• 63% of consumers recognize USDA Organic
  • 54% recognize the non-GMO butterfly logo
  • 32% recognize Gluten-Free

Consumers are becoming increasingly more discerning about the products and ingredients they are purchasing so providing them an accurate, defendable and informative label builds both brand awareness and trust from retailers and customers.


A. Nutritional Labeling:

All products on store shelves require a Nutritional Label and as described above have become an integral part of the buying process. In 2016, a new labeling format and changes in the required analysis were implemented.  In January of this year (2021), the rule became effective for all customers, including those under $10M in revenue.  Labels now require the addition of Vitamin D, Added Sugars and Potassium and have made Vitamin A & C as optional components.

Analytically generating your label can provide an accurate representation of your products' components, identify potential differentiation opportunities and ensure transparency with your customers.





B. Allergen Free, Gluten Free, Non-GMO, USDA Organic

Food Allergen Labeling is covered under the Food Allergen Labeling and Protection Act and includes the 8 Major Allergens, which has been in effect since 2006. These include Milk, Egg, Fish, Shellfish, Tree Nuts, Peanuts, Wheat and Soybean.  Recently, there has been interest in an FDA guidance on additional allergens, such as Sesame, as the 9th major allergen which has a frequency rate similar to Soy and Fish.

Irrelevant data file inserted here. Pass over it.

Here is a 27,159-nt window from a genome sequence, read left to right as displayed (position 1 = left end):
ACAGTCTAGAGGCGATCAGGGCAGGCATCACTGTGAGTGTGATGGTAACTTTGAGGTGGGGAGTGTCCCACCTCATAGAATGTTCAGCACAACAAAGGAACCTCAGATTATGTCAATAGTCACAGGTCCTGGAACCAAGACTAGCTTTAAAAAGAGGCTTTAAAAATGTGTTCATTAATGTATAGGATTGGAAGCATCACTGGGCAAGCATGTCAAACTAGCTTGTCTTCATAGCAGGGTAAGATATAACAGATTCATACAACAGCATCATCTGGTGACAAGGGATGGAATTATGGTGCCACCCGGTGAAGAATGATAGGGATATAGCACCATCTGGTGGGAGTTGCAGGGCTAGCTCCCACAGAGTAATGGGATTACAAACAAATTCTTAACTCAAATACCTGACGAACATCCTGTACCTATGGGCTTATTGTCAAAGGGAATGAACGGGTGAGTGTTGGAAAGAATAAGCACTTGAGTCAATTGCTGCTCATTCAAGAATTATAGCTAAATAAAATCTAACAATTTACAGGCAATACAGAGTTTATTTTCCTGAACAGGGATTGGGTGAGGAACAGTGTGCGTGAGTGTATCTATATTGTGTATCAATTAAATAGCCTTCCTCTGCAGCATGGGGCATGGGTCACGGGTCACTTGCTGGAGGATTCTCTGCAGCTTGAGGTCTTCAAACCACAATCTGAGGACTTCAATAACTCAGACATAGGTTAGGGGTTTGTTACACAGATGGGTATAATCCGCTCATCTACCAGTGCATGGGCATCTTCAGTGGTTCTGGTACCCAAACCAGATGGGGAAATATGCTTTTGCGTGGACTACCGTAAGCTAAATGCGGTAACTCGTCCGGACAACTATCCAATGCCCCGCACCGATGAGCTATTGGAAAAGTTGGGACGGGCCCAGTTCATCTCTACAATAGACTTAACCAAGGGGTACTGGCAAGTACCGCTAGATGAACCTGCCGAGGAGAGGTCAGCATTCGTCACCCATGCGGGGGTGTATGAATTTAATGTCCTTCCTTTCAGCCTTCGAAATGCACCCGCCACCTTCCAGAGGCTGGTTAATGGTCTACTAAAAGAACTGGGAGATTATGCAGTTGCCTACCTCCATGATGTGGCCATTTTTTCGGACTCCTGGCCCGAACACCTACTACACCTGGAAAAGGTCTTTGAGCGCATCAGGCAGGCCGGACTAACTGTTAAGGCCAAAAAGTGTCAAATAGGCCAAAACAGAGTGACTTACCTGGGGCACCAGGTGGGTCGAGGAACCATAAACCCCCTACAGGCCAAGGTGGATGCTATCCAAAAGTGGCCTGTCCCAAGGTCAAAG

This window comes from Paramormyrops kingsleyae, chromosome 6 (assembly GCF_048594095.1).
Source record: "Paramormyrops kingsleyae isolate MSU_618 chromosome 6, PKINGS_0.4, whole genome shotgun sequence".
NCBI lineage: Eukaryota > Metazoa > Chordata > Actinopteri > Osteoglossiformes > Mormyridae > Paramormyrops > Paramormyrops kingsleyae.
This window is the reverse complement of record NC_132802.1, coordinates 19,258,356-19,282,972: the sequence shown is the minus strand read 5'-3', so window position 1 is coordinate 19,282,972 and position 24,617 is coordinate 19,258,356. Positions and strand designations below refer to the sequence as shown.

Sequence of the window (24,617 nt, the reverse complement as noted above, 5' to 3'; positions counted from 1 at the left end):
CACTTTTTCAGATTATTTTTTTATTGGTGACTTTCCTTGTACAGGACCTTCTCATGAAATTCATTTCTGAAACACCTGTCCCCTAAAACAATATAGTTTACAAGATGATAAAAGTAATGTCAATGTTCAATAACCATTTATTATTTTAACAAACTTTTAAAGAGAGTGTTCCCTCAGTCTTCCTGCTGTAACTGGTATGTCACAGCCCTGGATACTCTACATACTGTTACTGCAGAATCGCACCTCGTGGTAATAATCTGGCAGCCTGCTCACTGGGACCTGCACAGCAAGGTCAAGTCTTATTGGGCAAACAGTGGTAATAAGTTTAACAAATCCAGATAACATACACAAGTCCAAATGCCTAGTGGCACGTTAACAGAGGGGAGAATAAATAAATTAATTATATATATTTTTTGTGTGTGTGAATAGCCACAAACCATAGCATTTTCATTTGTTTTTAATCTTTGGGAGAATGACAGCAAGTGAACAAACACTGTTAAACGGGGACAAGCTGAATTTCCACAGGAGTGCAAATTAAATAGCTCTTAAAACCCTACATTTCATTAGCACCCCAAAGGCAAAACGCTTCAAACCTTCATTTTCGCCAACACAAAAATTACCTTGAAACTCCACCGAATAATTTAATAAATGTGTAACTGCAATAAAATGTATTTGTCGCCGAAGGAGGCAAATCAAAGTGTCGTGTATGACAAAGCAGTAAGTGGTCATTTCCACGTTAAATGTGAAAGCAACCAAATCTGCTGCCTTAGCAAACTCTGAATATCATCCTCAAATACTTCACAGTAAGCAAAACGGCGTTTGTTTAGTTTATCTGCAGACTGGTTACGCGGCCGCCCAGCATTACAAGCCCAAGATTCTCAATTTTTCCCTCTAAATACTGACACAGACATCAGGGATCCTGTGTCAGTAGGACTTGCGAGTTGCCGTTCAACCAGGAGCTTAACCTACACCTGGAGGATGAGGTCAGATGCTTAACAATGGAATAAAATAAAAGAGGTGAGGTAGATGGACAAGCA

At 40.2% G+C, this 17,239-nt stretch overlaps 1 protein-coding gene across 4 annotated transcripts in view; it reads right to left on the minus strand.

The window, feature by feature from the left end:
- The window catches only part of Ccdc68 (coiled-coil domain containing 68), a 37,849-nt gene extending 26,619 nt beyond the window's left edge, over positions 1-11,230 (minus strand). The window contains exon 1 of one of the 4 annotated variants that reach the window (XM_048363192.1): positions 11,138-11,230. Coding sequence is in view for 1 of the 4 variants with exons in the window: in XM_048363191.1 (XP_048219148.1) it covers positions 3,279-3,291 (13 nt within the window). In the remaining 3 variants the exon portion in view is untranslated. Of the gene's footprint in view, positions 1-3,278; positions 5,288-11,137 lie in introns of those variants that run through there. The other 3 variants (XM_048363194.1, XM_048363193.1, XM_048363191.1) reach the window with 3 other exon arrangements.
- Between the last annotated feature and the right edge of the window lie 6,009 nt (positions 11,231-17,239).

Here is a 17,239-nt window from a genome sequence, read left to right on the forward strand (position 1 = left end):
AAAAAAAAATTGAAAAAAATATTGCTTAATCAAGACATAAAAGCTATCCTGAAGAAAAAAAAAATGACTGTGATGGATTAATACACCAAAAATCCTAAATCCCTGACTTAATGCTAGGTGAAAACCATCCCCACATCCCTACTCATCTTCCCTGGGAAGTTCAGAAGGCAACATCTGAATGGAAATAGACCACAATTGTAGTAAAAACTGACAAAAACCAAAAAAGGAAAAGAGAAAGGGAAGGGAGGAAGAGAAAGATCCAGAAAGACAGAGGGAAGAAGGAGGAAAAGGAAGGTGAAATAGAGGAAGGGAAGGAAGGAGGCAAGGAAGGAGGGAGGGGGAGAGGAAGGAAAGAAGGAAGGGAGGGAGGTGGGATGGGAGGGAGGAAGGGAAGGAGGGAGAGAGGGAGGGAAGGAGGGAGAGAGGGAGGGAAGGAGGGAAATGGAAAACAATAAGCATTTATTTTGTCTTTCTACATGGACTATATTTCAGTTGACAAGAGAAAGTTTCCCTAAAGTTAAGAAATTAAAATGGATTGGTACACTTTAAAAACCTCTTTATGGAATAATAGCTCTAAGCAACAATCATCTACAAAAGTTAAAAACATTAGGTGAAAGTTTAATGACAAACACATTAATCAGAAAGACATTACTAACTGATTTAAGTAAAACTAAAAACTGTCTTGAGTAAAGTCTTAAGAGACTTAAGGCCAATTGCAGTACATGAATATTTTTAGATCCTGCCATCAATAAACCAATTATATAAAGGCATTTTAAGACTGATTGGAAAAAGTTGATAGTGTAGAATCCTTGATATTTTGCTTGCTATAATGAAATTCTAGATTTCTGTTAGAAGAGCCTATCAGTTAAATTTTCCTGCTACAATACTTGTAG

Gluten-Free can be another important label claim on your packaging.  However, with a number of highly active consumer groups, as well as regulatory oversight, ensuring that claim is critical in avoiding a potential misbranding recall. Recent recalls, from sausage, baked goods, to supplements have all been subject to recall within the past year.

Non-GMO as mentioned above, are highly recognized by consumers as healthier options to non-labeled products. Non-GMO alone represents $26B in annual sales and requires a verification process by a licensed 3rd party with the support of a Non-GMO product approved testing laboratory